Re-regulation of local bus services on the continental (and London) model - with franchised operations controlled by local authorities or their agencies - has to be at the heart of rebuilding the bus network post-Covid. But the Greens made no reference to re-regulation in their Holyrood manifesto, and the SNP - past beneficiaries of donations from the Stagecoach boss, Sir Brian Souter - have shown little appetite for upsetting that particular apple cart.
The framework for delivery of transport is crucial to change. Most transport is local or regional, but the regional councils (with their strategic transport and land use planning powers) were scrapped by the Tories in 1996, and the SNP's period in power has been characterised by emasculation of local authorities and centralisation of decision-making. Could the Greens win an enhancement of the powers and funding of the seven statutory Regional Transport Partnerships? These were established in 2005 to strengthen the planning and delivery of regional transport, but were later drastically reined in by the SNP such that they have spent much of their subsequent history desperately seeking European Union project funds to justify their ongoing existence.
Too often neglected is the importance of reducing the need for physical transport. But improving digital connectivity was flagged up in the SNP manifesto and could link to longer-term land use planning to render motorised transport less necessary. And in the short term there is plenty of scope to create '20-minute neighbourhoods' through traffic reduction and re-allocation of street space to make walking and cycling easier, safer and more enjoyable.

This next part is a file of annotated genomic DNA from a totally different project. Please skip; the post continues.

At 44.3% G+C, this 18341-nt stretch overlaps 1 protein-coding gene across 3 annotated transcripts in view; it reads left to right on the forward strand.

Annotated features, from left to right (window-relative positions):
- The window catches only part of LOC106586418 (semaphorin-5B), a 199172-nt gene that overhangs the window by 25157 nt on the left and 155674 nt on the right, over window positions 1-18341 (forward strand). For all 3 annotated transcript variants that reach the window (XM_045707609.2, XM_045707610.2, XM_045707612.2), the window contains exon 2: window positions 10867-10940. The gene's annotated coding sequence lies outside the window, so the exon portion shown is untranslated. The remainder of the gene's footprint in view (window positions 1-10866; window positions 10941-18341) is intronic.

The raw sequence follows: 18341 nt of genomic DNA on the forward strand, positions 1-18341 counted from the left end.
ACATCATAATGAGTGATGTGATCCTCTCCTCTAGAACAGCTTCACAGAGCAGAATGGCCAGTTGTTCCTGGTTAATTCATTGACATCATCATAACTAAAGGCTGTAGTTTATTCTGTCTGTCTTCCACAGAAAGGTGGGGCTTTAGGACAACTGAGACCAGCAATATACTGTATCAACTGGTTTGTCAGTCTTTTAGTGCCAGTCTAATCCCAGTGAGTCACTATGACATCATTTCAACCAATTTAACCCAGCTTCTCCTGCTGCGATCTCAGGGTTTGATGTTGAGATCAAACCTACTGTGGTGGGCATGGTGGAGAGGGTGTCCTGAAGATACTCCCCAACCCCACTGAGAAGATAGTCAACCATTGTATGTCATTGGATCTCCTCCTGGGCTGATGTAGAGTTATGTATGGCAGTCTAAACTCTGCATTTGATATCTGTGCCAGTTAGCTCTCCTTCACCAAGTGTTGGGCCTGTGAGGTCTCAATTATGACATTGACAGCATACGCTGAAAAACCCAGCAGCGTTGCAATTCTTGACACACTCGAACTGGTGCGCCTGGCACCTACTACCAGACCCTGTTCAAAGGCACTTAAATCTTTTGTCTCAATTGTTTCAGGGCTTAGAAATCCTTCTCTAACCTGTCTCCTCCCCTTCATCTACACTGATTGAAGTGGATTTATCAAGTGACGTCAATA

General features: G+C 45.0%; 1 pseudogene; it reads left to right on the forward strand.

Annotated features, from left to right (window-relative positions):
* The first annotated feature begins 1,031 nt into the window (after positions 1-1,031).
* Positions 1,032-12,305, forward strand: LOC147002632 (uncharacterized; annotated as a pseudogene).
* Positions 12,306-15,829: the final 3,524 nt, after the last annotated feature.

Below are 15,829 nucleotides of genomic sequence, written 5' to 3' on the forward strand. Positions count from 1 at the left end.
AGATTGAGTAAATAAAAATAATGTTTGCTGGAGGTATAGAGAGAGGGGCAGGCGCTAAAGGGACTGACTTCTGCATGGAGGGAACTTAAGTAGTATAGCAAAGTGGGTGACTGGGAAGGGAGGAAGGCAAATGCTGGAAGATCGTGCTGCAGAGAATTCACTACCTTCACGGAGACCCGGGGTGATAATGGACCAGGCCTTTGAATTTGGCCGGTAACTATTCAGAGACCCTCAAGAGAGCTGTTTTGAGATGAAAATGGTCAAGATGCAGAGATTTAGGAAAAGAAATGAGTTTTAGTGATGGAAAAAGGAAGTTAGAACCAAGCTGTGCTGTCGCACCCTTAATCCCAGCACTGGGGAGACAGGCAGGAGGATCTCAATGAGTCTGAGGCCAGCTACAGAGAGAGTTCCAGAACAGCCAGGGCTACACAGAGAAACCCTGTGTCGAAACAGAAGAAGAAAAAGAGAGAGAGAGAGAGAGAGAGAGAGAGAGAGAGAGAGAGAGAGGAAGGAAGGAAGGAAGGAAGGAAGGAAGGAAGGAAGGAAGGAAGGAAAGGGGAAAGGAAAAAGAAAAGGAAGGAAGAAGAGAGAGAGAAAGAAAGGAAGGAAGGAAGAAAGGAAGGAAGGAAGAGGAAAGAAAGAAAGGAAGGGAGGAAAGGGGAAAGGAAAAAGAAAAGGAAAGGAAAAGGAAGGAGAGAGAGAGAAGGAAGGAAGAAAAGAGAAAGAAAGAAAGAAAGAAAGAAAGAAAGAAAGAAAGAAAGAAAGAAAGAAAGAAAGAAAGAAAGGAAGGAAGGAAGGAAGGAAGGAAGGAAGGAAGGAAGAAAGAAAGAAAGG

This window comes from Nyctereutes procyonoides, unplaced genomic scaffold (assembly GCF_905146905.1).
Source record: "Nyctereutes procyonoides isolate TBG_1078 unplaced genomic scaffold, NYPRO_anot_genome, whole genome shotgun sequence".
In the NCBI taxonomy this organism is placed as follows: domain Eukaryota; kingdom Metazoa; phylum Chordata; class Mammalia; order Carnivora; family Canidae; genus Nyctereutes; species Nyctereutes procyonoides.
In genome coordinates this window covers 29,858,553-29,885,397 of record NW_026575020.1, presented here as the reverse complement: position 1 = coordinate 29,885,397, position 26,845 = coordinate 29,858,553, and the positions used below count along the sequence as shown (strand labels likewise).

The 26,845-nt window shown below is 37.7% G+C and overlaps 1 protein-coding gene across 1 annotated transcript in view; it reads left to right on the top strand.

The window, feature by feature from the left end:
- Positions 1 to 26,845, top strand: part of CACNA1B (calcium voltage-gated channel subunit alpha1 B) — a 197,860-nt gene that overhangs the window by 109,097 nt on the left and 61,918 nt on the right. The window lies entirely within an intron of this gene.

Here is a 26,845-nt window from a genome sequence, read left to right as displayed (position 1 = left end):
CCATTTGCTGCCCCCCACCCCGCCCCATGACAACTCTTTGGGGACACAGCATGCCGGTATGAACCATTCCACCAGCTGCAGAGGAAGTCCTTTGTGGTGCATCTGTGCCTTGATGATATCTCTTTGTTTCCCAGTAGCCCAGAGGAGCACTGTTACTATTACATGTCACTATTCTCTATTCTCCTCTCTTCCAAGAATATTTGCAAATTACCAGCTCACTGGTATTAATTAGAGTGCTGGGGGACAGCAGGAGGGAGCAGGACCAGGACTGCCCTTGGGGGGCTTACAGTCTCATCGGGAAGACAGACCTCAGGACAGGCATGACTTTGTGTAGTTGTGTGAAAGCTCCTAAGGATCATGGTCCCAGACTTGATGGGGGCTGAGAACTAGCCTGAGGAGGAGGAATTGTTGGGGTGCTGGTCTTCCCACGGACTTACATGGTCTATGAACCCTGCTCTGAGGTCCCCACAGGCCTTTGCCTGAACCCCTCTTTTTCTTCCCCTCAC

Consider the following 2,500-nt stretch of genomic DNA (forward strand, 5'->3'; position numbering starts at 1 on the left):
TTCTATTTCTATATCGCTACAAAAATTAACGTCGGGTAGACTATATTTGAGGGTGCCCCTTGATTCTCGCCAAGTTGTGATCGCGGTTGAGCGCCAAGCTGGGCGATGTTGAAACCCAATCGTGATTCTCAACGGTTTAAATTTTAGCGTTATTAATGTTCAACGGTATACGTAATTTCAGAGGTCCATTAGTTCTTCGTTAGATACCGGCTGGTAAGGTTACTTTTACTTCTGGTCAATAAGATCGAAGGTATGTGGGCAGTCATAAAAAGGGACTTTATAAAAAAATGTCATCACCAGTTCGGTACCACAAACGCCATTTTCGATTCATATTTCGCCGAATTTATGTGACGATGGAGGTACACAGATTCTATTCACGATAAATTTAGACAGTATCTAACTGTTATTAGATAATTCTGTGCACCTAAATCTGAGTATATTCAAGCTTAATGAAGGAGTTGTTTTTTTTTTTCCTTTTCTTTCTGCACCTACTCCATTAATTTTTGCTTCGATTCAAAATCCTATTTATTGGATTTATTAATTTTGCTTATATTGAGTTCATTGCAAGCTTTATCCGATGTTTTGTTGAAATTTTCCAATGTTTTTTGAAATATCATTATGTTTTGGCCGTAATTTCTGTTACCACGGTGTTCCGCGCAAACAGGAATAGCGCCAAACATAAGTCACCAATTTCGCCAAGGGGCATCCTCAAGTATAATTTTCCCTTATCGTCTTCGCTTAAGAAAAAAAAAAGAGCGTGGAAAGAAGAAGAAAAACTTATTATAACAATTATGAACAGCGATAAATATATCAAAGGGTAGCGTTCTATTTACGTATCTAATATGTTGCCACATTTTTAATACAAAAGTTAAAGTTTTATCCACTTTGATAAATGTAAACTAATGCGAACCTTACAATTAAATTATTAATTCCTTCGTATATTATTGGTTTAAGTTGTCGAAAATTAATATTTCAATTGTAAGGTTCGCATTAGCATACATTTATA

Perhaps, the most symbolic example of the ongoing Scottish Government bias towards investment in unsustainable transport infrastructure is on the Perth-Inverness corridor. The Highland Main Line (HML) railway is still two-thirds single-track, but public funding is being devoted overwhelmingly to dualling the parallel A9 at a likely ultimate cost of £5,000 million. Yet back in 2008 the Scottish Government's 'Strategic Transport Projects Review' identified upgrading the HML as the third-top priority among 29 road and rail schemes across Scotland. Funding of up to £450m was envisaged - but to date the rail investment has been just £59m, and a significant upgrade has been kicked into the long grass (yet again), to post-2025.
A pessimist would conclude, in the light of long experience, that politicians generally prefer to skim the surface when it comes to transport. They're unwilling to face up to some hard choices between, on the one hand, consumerism and individual mobility, and on the other hand, equity and the wider public good. But, for an optimist, the Greens engineering a substantial switch of A9 funding to the HML would signify that a fundamental change of transport policy direction was taking shape, at long last.